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The lecture theatre: Where stupidity can now be found.

The lecture theatre: Where stupidity can now be found.

I’m a first year student. What sets me apart from all the other first years amongst me, is that I am not a first first year. That’s right, back in 2006, when most of my classmates were discovering heels, lipgloss, and discovering first hand the differences between boys and girls, I was sitting in lectures at my beloved University of Stellenbosch. I was a BDram student, and our first year group was by no means a group of geniuses. We were just your regular students. Sure, we had to be accepted for our course, unlike those common BA types, but let’s face it, it was more based on an essay than your academic performance. Let’s not kid ourselves, Drama is hard work, but it required less sheer smarts and more creativity. Different strengths for different people and all that.

We went to our classes, we took notes, we wrote our tests. We went to the library, we got indimidated by the big words lecturers use, and sometimes asked questions. All in all I’d say that the majority of us adapted to the change of University rather well. A few kids discovered the joys of alcohol and casual sex, but in the true sense of the buffalo theory, the weak among us fell away, and the group as a whole got stronger. We were by no means phenomenal, but hey, we weren’t stupid.

This year, a mere three years later, I sit in class, again a first year. I do realise I am slightly older than my peers, with a bit of University experience behind me. I already know where all the bars are, where to get alcohol on a Sunday, and that no-one ever leaves Springbok at 3 in the morning with any of their dignity intact. But still. I just can’t think to myself that 3 years ago, when I was a first year for the first time, that we were this stupid. I don’t really want to use the word stupid, but it seems that our current batch of first years are severely struggling. They don’t seem to grasp concepts as well, they can’t formulate arguments, and analytical thought is something very foreign.

Of course I’m generalising. On average my classes have upwards of 200 students, so it’s a little tricky to interview every single one of them. But you can tell, from the feedback from the lecturers, from the way they ask questions in class, and to how un-prepared they are. So I started looking for a common thread. And I found it.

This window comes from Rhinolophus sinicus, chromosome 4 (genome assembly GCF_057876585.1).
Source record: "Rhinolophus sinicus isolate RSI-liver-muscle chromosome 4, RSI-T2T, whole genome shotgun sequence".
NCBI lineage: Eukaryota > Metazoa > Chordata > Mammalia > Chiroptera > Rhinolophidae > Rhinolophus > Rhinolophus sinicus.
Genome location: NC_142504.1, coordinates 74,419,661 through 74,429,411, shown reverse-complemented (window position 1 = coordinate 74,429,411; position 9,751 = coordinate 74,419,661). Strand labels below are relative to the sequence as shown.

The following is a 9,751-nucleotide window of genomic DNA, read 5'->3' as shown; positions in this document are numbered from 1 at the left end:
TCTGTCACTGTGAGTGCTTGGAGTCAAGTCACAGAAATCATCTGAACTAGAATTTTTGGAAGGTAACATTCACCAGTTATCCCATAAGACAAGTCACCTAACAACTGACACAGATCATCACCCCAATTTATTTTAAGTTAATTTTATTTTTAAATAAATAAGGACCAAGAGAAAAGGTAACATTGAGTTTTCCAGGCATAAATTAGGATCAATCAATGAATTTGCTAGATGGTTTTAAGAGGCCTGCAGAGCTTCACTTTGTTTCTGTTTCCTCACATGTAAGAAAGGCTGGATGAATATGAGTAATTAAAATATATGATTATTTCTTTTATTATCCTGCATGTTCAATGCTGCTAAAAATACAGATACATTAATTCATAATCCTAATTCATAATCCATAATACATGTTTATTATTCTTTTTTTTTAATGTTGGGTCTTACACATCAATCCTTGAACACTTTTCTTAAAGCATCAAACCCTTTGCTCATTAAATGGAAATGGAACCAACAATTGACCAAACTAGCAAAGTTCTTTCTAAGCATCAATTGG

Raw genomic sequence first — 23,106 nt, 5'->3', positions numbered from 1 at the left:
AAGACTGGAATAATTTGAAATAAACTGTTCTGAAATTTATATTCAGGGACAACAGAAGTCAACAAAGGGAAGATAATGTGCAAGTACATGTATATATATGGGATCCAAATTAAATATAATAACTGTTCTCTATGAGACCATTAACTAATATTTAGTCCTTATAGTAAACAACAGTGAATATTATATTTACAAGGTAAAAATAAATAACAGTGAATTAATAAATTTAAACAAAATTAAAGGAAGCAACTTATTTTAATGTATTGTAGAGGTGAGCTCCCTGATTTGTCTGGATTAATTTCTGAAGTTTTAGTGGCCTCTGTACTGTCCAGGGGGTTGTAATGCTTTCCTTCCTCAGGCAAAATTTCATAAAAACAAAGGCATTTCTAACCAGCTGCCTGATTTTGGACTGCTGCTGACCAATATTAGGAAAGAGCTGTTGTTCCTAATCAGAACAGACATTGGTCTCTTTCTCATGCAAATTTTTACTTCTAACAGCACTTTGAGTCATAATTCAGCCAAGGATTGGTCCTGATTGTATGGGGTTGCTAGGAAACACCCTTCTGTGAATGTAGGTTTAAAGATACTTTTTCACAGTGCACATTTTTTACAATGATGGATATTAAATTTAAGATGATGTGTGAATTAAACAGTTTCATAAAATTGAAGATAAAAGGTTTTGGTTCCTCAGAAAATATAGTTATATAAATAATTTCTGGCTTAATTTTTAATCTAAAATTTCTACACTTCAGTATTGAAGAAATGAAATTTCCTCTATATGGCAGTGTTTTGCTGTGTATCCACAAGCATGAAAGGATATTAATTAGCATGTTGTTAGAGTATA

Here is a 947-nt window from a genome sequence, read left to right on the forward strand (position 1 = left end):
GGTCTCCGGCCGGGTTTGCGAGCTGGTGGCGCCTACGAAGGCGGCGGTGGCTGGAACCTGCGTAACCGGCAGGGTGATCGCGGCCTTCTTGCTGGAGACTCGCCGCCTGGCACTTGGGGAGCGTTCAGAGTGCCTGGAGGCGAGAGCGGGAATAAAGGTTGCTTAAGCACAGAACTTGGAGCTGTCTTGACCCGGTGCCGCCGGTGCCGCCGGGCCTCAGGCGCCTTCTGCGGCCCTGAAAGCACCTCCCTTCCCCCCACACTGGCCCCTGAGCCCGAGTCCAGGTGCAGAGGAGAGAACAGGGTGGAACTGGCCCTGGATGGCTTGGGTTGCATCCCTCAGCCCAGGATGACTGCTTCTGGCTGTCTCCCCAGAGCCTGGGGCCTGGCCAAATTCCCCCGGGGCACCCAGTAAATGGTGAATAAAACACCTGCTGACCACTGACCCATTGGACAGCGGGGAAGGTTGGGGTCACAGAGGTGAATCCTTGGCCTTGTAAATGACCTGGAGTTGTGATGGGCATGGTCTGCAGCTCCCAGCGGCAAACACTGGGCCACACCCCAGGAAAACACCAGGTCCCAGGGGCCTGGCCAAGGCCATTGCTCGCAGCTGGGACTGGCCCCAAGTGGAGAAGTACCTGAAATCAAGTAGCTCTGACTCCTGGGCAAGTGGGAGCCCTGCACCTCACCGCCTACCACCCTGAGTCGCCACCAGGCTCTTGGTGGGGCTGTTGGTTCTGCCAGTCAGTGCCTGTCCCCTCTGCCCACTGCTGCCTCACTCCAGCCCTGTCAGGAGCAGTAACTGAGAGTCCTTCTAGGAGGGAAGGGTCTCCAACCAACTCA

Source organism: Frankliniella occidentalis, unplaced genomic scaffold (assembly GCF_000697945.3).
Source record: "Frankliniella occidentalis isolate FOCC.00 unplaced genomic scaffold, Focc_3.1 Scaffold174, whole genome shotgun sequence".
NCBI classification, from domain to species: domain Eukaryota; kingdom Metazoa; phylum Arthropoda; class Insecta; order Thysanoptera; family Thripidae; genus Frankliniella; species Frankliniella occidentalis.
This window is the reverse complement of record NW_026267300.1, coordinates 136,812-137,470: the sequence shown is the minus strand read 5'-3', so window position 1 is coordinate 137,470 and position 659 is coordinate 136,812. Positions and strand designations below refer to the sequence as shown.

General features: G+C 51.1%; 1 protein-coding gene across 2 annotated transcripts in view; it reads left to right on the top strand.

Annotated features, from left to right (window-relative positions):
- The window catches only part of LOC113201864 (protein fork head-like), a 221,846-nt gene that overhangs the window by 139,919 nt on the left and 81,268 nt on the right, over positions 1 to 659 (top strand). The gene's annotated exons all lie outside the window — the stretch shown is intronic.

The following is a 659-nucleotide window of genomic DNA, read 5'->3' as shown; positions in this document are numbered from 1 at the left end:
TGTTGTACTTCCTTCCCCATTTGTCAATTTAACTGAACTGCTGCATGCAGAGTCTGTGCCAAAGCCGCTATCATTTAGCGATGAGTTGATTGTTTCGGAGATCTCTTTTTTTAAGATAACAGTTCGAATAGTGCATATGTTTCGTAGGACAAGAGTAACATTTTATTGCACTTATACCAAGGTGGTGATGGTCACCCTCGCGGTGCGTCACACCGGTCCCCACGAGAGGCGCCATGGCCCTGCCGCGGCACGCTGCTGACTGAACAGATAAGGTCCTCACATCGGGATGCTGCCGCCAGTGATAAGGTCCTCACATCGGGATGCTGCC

Outcomes-Based Education. Kapow. This year the University has it’s first take-on of OBE matriculants. My sentiments are not just mine either. I currently live with someone who tutors first-years, and she has also noticed that this year’s first years are not the sharpest. She says that her tut classes are far from the lively periods of discussion that they are meant to be, and that she may just record her voice and play it back. The assignments she receives lack insight, instead being summaries on the work, instead of critical analysis. Someone else I spoke to (a third year student with first year subjects), has also noticed this. The future is looking grim. And please be aware that I am not blaming this on the past. Everyone seems to have been equally wronged by this system.

Who is responsible for all of this? I present to you:

Naledi Pandor. A South African minister. In France.

Naledi Pandor. South African Minister of Education. In France.

That’s right. Naledi Pandor. To be fair, it’s not all her fault, the ball was set in motion by her predecessor, Prof Kader Asmal. FUN FACT: Did you know Naledi Pandor holds a Masters Degree in General Linguistics? From Stellenbosch. I vividly remember the to and fro-ing in High School as we switched back and forth form OBE to traditional education. But I think the proof is plain to see, OBE is making the country stupid. And it’s not to late to stop it. The final nail in the coffin? Our friendly tourist, pictured above, sends her kids to a private school.

I rest my case.

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